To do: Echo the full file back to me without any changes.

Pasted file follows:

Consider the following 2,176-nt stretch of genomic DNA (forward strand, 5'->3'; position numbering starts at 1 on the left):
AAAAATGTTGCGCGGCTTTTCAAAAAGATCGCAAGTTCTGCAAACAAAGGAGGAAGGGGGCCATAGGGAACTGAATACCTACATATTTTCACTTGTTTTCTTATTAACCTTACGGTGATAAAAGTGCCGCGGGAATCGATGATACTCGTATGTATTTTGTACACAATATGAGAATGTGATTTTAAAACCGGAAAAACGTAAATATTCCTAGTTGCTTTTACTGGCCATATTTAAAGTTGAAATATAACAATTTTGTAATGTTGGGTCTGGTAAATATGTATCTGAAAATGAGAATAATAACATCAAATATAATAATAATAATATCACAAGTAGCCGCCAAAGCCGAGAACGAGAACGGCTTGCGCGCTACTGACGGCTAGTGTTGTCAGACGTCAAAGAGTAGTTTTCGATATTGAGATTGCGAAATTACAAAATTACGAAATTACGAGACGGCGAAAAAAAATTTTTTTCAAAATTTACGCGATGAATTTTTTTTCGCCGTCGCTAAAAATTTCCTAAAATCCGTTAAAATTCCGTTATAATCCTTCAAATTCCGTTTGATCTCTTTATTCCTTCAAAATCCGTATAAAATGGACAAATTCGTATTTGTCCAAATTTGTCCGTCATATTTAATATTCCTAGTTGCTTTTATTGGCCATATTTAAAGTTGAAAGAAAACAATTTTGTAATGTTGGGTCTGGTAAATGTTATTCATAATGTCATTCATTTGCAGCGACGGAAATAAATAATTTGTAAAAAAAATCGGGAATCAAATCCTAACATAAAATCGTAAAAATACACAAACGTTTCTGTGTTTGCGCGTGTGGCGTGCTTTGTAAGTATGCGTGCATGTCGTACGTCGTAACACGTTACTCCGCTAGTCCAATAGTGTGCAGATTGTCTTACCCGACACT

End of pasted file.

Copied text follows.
Consider the following 2,176-nt stretch of genomic DNA (forward strand, 5'->3'; position numbering starts at 1 on the left):
AAAAATGTTGCGCGGCTTTTCAAAAAGATCGCAAGTTCTGCAAACAAAGGAGGAAGGGGGCCATAGGGAACTGAATACCTACATATTTTCACTTGTTTTCTTATTAACCTTACGGTGATAAAAGTGCCGCGGGAATCGATGATACTCGTATGTATTTTGTACACAATATGAGAATGTGATTTTAAAACCGGAAAAACGTAAATATTCCTAGTTGCTTTTACTGGCCATATTTAAAGTTGAAATATAACAATTTTGTAATGTTGGGTCTGGTAAATATGTATCTGAAAATGAGAATAATAACATCAAATATAATAATAATAATATCACAAGTAGCCGCCAAAGCCGAGAACGAGAACGGCTTGCGCGCTACTGACGGCTAGTGTTGTCAGACGTCAAAGAGTAGTTTTCGATATTGAGATTGCGAAATTACAAAATTACGAAATTACGAGACGGCGAAAAAAAATTTTTTTCAAAATTTACGCGATGAATTTTTTTTCGCCGTCGCTAAAAATTTCCTAAAATCCGTTAAAATTCCGTTATAATCCTTCAAATTCCGTTTGATCTCTTTATTCCTTCAAAATCCGTATAAAATGGACAAATTCGTATTTGTCCAAATTTGTCCGTCATATTTAATATTCCTAGTTGCTTTTATTGGCCATATTTAAAGTTGAAAGAAAACAATTTTGTAATGTTGGGTCTGGTAAATGTTATTCATAATGTCATTCATTTGCAGCGACGGAAATAAATAATTTGTAAAAAAAATCGGGAATCAAATCCTAACATAAAATCGTAAAAATACACAAACGTTTCTGTGTTTGCGCGTGTGGCGTGCTTTGTAAGTATGCGTGCATGTCGTACGTCGTAACACGTTACTCCGCTAGTCCAATAGTGTGCAGATTGTCTTACCCGACACT